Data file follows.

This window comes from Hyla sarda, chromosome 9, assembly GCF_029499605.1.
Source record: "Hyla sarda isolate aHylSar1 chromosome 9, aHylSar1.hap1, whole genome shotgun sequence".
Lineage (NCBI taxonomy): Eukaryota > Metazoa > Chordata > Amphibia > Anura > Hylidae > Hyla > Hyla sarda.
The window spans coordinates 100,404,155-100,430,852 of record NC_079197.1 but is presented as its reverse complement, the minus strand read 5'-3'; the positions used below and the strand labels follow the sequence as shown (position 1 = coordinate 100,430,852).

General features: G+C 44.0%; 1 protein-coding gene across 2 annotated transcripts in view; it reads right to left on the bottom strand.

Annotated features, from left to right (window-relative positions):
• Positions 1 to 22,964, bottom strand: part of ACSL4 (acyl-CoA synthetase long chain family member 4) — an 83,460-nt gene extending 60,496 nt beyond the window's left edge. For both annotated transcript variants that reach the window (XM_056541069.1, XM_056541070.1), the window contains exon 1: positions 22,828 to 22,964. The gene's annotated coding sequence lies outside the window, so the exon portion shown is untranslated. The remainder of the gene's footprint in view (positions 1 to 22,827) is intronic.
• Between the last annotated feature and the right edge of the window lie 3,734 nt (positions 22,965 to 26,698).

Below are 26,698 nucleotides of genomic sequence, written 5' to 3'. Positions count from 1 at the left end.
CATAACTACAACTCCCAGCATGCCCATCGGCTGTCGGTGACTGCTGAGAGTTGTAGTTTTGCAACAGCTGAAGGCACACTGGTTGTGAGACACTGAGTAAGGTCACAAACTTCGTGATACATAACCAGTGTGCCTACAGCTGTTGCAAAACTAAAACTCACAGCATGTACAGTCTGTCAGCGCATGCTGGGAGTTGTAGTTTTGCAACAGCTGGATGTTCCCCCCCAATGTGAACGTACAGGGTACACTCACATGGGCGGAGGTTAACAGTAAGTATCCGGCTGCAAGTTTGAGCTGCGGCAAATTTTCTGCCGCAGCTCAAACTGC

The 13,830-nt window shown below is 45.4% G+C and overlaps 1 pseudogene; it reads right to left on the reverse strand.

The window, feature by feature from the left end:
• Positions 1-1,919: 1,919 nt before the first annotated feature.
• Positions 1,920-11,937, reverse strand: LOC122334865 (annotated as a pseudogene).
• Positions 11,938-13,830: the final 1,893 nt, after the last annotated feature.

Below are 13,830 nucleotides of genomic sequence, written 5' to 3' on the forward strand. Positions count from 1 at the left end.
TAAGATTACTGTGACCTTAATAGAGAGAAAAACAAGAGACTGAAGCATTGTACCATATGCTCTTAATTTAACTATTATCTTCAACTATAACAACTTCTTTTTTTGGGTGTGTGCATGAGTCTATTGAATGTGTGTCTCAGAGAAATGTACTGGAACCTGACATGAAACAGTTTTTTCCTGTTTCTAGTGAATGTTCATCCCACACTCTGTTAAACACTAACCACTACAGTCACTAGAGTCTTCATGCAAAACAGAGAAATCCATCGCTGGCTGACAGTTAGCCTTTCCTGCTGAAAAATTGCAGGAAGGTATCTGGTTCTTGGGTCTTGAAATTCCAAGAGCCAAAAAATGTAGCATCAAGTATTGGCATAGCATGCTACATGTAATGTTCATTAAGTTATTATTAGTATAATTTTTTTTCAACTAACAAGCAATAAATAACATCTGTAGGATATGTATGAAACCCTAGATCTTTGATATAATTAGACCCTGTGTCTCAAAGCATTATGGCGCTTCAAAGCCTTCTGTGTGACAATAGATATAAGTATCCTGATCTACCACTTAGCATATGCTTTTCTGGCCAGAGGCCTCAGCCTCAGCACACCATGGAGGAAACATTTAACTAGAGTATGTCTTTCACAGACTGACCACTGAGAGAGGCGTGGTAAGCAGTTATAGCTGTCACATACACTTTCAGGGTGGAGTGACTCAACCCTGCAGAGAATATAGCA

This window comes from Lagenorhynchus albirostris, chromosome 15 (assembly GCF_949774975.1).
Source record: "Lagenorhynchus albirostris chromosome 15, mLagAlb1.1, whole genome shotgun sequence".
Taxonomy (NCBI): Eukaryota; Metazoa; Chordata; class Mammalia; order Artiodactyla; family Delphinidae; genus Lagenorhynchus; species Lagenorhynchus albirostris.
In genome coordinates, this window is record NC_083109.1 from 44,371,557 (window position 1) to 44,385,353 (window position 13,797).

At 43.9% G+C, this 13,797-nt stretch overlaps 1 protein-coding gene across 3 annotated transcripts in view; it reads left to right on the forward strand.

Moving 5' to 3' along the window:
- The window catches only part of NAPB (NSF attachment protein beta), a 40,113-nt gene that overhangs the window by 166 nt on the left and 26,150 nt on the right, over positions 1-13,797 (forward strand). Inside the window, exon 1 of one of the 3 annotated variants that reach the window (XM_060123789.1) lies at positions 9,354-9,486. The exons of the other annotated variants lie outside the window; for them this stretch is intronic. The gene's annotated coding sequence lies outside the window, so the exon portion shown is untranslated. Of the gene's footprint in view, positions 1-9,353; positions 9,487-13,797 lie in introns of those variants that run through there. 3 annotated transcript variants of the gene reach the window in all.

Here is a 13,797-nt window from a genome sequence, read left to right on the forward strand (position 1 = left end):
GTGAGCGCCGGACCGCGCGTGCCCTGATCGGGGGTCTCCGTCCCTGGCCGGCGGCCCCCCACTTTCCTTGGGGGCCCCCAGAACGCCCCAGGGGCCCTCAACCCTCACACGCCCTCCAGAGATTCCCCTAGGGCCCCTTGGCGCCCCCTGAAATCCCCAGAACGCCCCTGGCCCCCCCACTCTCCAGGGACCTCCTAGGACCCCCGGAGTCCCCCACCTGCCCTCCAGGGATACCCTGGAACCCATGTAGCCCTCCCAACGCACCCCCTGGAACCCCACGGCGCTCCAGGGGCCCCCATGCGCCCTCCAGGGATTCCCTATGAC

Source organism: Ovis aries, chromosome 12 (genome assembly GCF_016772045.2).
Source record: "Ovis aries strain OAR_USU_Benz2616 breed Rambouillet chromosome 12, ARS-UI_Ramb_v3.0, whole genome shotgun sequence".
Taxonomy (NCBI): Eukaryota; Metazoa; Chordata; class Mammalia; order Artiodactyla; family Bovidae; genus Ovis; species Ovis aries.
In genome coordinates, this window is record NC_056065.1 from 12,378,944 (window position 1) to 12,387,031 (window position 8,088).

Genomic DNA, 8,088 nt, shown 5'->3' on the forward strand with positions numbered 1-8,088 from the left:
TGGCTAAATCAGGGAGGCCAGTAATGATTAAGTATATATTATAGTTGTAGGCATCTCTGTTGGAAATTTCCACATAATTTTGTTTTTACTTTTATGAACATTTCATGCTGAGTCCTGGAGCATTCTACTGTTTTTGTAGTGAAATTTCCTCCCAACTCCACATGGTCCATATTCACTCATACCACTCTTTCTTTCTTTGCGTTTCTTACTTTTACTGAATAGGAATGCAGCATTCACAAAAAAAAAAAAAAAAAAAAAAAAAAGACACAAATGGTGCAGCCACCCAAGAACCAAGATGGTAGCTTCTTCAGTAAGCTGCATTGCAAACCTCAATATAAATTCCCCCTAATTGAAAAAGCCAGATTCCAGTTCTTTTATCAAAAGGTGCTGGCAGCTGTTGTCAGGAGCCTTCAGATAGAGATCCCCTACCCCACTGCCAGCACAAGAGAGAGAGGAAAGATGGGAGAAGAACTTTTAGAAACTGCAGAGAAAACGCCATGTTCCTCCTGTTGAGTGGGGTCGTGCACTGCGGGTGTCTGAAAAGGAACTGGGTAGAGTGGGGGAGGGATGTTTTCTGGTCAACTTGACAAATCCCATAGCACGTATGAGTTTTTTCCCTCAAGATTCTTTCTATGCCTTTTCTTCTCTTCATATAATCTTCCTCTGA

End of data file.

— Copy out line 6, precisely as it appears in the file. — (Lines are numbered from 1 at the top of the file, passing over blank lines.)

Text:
Annotated features, from left to right (window-relative positions):